Between two catsits in Geneva from the 22nd till 24th of May, 2023, we took the train to Sion in the Canton of Valais (German: Wallis) of Switzerland. We spent two wonderful days in the town and the surrounding villages before hitchhiking back to Genthod, Geneva.
- 1 Planning our Visit to Sion
- 2 Train from Geneva to Sion + Checking into the Airbnb
- 3 Valère Basilica + Tourbillon Castle
- 4 The Underground Lake Of Saint-Léonard
- 5 Les Pyramides d’Euseigne Rock Formations
- 6 Hitchhiking with a Swiss in Switzerland (Finally!)
- 7 Thanks for being here, consider buying me a (small) bottle of Valais wine!
- 8 Enjoyed the pictures and info? Feel free to share this post
Planning our Visit to Sion
I really wanted to visit more parts of Switzerland that I hadn’t been to before. Jonas and I had successfully visited the (unofficial) capital Bern a week earlier and had a lot of fun. Our schedule in Switzerland was very tight, with commitments to take care of people’s cats left and right. While we were catsitting in Freiburg im Breisgau in Germany, we noticed there were two days between two catsits that were both in the Geneva area. But what do we do with just two days? One idea was to stay in Geneva. A bit boring. Another idea was to go to France where things are cheaper.
But my last idea was to go to the Valais region. It’s a part of Switzerland (I think) I’ve never been to. I knew that the region has an underground lake and some rock formations, but otherwise, I knew nothing about it.
The capital and main town of the canton of Valais is Sion and it’s connected by Swiss rail. In fact, there’s a direct train connection from Geneva. No need to switch trains. So while taking care of Moritz the cat in Freiburg, we booked an Airbnb in Sion and the tickets to visit the nearby underground lake. Both were expensive, but especially the Airbnb stung at €110 per night. But it was also the best option available and waiting to book would definitely not make sense. Thankfully, through housesitting, most of our accommodation in Switzerland is free of charge.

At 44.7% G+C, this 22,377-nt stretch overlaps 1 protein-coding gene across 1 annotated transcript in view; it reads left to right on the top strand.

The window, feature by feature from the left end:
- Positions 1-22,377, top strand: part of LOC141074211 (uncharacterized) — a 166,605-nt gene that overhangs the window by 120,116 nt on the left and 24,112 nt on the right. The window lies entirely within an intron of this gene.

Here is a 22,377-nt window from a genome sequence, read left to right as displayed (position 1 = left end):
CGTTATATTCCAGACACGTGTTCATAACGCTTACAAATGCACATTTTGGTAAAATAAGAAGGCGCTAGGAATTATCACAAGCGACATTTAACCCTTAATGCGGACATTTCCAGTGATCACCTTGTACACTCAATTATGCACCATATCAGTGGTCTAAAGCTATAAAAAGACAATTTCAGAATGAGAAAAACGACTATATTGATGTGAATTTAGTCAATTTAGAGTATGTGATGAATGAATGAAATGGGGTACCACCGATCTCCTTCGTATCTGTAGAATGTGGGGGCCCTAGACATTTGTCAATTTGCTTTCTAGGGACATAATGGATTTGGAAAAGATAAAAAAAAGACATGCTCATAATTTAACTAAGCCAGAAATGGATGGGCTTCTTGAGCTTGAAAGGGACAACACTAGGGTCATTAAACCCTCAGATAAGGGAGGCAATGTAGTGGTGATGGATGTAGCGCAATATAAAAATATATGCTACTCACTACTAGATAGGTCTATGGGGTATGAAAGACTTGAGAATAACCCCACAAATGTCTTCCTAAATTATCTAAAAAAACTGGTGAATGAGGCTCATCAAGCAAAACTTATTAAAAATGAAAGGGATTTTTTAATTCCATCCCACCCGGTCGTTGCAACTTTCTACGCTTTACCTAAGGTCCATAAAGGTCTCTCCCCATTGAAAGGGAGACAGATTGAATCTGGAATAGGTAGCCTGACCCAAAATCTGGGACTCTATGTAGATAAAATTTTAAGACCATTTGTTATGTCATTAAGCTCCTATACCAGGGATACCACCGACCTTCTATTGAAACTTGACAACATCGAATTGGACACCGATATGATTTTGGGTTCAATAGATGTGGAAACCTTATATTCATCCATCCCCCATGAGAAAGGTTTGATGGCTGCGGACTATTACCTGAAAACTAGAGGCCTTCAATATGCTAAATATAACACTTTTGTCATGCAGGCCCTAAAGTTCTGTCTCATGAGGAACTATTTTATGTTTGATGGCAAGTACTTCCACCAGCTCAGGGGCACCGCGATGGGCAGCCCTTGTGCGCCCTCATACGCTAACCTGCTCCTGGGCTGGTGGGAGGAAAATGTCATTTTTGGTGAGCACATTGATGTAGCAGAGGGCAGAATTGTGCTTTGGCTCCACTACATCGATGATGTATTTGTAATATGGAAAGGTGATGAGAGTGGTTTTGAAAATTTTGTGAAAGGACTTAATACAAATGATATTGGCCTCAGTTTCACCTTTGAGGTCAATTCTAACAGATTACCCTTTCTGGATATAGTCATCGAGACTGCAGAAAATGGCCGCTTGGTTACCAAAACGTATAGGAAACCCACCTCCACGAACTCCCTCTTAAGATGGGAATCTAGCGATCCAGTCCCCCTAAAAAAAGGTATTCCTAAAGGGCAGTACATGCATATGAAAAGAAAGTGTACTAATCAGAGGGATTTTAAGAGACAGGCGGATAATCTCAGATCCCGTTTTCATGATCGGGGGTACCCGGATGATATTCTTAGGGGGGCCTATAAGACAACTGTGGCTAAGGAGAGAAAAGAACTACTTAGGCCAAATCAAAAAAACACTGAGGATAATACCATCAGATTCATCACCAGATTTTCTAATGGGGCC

Train from Geneva to Sion + Checking into the Airbnb
On the 22nd of May, we handed over the care of orange cat Willie in Geneva back to his parents. Once it was time to leave, we said goodbye to them and headed to the Genève-Cornavin railway station on foot. Jonas had booked the train tickets to Sion in the very useful SBB app (Android – Apple), which cost €28 per person.
Besides a fellow passenger who got almost pickpocketed by another passenger, the train ride wasn’t very eventful. It was a beautiful sunny day, so we had great views of Lake Geneva. Then the tracks followed the Rhône River upstream. Though the riverbed has been partly canalized, it’s still very fast and wild, which reminded me of the Dutch children’s song my sister and I learned back in the olden days:
There were a couple of waterfalls in the distance adding to the flow. And much of it was parallel to a highway. We’re probably hitchhiking back to Geneva from Sion in two days via this road. In the distance, I saw the two hills with the basilica and castle of Sion.
Upon arrival in Sion, we still had more than an hour before check-in time at the Airbnb. But because we’re traveling relatively light, it’s no problem to wander around the city with our backpacks.
So we walked from the train station via as many pedestrian zones as possible to the Place de la Planta. There we sat down on a bench to plot a route through the town. We noticed it was really warm and sunny, and we should probably apply sunscreen before we go out again later. We received a text from our host that the apartment would be ready at 14:00.
From this city park, we walked to the Cathedral of Sion, which we entered. It had very nice stained glass windows. After that, I led the way through as many small streets and tunnels as possible, following a nun here and there and ending up at a statue of Saint Théodule, the patron saint of Valais.